Suppers calling and I lost my train of thought anyways Kepha.

      Arkie

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    5. Arkie, I believe you covered the waterfront.

      Kepha, if they are to be shipped to Alaska, let Mrs. Palin know about it.

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    6. I "think" Whitewall I covered more than the waterfront if you don't object too strenuously, see here:

      http://homicides.redeyechicago.com/

      I'm "very conscientious" where gun-free Illinois is concerned. Albeit "concerned Illinois" - "gun-free [legal ownership} Illinois" - "conscientious" & "Illinois" used in a single sentence are, I freely admit far more oxymorons than a person with an IQ above say, 110 or so would typically encounter in normal conversation.

      Lucky for me - averaging Illinois' IQ + normal conversation would equal (and only approximately mind) nearabouts Zip if we figured Rahm as the middling intersection of the Bell-Curve. Hell if it weren't for Mississippi and Illinois being allowed to combine the two state's totals then applying Attorney-General Holder's as the mean from which to draw conclusions [*Adjusted for/with Affirmative Action Points duly accorded] Arkansas' kids would rank higher than Louisiana's. Maybe even Sierra Leone.

      Arkie

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  21. Mr. Amselem,

    No. We need the death penalty applied even more often. This fellow certainly deserved it and he was stealing oxygen far longer than true justice would permit. I also have no doubt but that he suffered far less than his victims. I'd pay for the privilege of being on the firing squad that dispatched this evil being to Hell just as I'd pay to put a 30.06 round right through Lemaricus Davidson's head. These sons of bitches deserve a much more painful death than either lethal injection or a firing squad would give them. There's no reason why we as a society should continue being hurt by them once it has been decided they deserve death. No decade on death row eating up resources badly needed elsewhere. Put them down, quickly, chop up the remains and either feed them to pigs or toss them overboard at sea. They don't deserve Christian burial.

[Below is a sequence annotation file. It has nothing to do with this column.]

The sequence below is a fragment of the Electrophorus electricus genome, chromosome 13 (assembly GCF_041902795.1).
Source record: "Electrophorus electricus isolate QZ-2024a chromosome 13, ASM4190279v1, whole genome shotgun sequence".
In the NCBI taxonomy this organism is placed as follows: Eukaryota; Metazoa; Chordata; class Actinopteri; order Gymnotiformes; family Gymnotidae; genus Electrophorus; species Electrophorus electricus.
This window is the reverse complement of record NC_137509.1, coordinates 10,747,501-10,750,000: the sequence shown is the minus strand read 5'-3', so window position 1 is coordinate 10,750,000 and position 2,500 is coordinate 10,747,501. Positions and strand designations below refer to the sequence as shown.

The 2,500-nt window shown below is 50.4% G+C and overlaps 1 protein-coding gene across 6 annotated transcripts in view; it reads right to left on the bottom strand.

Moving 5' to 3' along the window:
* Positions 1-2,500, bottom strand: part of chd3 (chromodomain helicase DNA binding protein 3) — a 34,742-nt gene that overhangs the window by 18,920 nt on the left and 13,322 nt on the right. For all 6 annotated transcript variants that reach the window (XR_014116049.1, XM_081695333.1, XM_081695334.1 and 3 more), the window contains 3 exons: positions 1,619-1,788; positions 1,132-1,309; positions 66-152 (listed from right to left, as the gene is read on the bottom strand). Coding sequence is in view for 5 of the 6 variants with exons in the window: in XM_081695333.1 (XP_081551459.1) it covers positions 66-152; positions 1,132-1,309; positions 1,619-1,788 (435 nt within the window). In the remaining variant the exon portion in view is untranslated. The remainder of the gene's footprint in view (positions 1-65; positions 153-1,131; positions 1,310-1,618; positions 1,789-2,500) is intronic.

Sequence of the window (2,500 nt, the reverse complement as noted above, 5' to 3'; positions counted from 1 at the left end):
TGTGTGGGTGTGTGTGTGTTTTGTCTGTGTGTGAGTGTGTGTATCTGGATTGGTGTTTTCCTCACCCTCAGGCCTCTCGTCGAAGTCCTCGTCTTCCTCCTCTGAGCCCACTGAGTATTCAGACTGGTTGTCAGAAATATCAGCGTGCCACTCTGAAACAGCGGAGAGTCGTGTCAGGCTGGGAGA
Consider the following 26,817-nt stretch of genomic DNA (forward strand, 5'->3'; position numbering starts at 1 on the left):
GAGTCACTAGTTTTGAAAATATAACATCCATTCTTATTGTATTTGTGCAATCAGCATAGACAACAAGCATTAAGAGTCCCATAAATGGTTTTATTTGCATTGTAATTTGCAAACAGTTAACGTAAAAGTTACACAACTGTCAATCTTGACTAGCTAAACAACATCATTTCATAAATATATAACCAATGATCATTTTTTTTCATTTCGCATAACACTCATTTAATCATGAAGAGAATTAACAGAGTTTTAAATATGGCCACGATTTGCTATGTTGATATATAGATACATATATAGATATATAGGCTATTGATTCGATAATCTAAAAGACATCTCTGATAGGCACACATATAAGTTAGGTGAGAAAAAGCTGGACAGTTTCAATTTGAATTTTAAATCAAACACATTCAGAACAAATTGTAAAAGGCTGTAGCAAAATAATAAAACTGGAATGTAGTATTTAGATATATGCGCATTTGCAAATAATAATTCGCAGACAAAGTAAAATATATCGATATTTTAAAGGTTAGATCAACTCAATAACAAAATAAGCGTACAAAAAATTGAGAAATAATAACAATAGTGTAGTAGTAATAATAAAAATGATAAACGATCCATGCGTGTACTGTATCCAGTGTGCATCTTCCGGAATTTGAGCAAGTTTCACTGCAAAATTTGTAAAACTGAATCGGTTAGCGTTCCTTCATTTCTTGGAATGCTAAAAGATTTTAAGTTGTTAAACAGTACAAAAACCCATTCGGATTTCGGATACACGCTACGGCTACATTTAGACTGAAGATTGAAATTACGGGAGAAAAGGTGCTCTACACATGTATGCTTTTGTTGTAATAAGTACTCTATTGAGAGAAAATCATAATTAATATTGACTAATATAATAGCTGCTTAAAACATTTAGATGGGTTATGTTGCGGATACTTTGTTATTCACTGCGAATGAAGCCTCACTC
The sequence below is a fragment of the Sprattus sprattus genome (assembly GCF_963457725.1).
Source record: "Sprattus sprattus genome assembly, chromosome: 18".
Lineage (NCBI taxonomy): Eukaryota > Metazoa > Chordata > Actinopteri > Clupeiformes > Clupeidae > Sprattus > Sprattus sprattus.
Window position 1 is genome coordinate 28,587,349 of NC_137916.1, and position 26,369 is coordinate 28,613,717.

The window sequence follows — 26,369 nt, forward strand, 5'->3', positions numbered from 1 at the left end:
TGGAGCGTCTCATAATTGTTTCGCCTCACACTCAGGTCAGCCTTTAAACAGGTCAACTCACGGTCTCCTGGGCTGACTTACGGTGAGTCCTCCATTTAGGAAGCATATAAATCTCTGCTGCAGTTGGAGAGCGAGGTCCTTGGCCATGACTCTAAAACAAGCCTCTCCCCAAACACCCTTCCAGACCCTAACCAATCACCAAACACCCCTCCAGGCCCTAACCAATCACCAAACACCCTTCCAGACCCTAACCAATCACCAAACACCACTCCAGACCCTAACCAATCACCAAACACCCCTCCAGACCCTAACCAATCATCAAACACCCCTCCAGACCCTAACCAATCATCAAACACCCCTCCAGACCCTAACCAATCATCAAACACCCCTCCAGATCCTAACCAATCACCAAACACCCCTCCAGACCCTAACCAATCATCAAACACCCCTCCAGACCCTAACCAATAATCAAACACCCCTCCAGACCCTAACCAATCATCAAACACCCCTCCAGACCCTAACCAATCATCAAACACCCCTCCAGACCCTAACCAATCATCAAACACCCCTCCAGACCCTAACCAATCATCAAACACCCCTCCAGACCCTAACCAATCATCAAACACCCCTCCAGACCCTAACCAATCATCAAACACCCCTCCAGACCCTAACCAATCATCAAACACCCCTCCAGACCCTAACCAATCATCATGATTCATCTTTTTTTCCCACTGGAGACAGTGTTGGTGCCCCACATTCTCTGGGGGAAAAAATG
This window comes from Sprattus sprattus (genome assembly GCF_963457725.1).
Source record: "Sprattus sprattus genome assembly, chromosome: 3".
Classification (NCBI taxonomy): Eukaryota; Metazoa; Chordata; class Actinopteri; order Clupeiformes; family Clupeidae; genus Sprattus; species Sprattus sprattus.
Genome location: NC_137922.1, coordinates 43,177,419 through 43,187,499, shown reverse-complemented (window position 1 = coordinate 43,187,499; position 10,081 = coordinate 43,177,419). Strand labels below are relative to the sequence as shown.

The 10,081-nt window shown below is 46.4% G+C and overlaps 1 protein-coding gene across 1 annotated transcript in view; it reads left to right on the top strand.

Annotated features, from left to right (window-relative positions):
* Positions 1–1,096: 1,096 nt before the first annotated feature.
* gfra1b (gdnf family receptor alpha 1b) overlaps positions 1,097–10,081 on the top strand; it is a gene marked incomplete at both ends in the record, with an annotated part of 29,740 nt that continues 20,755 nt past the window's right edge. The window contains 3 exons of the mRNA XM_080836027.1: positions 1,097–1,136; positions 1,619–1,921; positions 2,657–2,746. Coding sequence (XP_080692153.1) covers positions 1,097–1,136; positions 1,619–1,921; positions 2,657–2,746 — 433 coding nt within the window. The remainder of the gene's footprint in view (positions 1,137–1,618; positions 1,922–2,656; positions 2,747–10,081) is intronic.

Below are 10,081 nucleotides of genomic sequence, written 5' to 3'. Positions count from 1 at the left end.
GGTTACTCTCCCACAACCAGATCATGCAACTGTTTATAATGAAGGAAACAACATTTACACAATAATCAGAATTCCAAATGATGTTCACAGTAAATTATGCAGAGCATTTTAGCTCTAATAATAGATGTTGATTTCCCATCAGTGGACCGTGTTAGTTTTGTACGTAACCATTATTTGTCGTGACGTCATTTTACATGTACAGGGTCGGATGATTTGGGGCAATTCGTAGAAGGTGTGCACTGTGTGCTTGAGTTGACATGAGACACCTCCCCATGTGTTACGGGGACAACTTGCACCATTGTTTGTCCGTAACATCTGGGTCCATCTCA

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  22. We use the death penalty so few now. I am a pro- life Christian. Maybe it is time to say all human life has value.

    Chris
    Owner CEL Financial Services
    http://www.taxprepfillmore.com/christopher-lee-owner-cel-financial-services

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  23. The death penalty debate is endless and will probably never be satisfactorily resolved.

    I am concerned that quite a few people have had their convictions tossed out based on DNA evidence that could not be tested previously. I think we can all agree that if the convicted murderers in that group had been executed on a timely basis, it would have been wrong. Prosecutors occasionally hide exculpatory evidence from defense attorneys; old cases have been overturned for this reason as well. Some prosecutors with political ambitions will overzealously prosecute, like Michael Nifong, the D.A. in the notorious Duke lacrosse team trial. It was unusual that Nifong was subsequently disbarred for malicious prosecution, withholding of exculpatory evidence, deceit and misrepresentation. He even had to serve one day in jail. This is an anomaly. Most D.A.s are immune from prosecution.

    Guys who have served decades in prison for rape convictions have similarly been freed based on new DNA evidence.

    I'd be willing to forgo executing those likely guilty of heinous crimes to reduce the number of the wrongly-convicted who are executed.